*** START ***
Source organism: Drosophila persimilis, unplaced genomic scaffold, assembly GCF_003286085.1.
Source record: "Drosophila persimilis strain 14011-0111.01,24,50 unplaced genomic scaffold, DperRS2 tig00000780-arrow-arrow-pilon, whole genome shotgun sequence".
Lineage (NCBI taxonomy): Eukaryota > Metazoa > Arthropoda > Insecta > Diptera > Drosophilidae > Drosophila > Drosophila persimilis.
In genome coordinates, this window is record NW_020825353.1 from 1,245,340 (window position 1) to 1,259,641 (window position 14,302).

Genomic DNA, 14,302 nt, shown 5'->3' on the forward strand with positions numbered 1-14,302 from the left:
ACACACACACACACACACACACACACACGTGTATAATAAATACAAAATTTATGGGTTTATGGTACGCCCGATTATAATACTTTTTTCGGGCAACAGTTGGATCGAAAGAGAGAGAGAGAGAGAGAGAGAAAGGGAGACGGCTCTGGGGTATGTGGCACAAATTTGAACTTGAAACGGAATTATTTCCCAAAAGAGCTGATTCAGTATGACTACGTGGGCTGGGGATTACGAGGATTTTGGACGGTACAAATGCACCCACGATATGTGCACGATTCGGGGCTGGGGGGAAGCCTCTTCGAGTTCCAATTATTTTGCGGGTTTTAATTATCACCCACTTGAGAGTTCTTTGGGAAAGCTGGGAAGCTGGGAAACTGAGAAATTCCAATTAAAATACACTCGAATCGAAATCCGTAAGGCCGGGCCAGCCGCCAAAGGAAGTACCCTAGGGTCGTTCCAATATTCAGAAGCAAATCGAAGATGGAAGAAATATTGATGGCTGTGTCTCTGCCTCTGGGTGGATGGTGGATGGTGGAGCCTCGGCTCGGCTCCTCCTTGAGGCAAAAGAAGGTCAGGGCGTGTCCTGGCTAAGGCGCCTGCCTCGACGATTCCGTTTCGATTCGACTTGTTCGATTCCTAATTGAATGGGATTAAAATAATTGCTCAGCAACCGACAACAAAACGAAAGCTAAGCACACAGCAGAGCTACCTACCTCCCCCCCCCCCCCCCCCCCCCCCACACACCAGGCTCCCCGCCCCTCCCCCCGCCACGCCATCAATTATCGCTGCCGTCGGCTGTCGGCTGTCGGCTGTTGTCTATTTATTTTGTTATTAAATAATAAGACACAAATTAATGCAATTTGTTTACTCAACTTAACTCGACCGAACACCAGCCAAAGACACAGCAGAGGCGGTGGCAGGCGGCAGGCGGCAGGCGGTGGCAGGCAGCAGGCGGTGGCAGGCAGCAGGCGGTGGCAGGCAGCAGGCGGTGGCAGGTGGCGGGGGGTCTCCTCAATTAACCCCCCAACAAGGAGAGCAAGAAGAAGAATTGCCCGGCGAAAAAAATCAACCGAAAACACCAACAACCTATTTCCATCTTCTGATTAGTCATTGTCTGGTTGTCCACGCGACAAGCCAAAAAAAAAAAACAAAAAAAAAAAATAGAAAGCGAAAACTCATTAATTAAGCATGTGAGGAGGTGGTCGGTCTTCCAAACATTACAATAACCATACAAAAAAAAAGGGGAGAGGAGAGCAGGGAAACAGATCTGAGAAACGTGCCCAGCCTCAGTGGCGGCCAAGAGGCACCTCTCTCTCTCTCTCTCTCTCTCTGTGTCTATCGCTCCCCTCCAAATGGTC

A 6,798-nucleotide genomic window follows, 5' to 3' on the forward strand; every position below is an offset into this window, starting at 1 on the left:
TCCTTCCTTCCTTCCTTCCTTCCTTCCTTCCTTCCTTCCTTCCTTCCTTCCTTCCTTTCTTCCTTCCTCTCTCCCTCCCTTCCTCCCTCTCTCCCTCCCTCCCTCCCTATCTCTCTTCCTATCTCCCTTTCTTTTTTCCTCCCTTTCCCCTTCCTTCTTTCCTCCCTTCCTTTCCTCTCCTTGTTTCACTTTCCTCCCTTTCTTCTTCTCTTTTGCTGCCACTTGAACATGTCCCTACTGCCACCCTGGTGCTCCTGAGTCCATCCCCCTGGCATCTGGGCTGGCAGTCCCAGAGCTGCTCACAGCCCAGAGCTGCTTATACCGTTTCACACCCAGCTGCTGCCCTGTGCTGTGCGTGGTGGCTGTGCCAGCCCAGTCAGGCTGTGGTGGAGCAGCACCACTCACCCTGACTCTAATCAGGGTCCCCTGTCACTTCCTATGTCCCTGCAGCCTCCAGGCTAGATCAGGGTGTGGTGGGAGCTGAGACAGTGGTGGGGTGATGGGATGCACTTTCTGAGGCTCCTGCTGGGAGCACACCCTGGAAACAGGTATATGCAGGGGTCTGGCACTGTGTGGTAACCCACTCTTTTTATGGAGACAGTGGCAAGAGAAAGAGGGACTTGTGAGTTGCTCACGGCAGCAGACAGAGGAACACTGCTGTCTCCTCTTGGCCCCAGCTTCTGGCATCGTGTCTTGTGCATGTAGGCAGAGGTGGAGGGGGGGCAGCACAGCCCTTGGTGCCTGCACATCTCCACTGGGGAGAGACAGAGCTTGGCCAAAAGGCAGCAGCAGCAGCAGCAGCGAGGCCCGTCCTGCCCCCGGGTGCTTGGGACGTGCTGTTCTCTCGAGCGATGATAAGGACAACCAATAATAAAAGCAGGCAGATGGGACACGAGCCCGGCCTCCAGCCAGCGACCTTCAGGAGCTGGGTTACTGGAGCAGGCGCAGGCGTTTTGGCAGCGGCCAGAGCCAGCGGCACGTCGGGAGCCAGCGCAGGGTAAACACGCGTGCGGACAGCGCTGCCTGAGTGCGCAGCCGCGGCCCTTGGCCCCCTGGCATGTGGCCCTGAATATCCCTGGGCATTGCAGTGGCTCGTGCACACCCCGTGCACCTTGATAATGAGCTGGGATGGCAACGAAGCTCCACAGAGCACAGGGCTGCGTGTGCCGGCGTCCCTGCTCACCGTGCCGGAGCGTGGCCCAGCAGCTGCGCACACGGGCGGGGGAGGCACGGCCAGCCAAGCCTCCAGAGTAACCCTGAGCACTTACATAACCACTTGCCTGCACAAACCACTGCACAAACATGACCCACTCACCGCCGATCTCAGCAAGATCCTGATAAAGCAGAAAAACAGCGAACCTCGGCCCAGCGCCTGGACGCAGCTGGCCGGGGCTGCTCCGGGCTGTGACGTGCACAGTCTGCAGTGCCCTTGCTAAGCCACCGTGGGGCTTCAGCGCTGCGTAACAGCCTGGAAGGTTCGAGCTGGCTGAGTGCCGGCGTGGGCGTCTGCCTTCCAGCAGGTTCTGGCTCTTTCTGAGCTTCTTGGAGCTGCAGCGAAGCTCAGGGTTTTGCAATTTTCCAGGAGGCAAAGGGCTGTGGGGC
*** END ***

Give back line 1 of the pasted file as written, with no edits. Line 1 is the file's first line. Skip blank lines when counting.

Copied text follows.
Source organism: Drosophila persimilis, unplaced genomic scaffold, assembly GCF_003286085.1.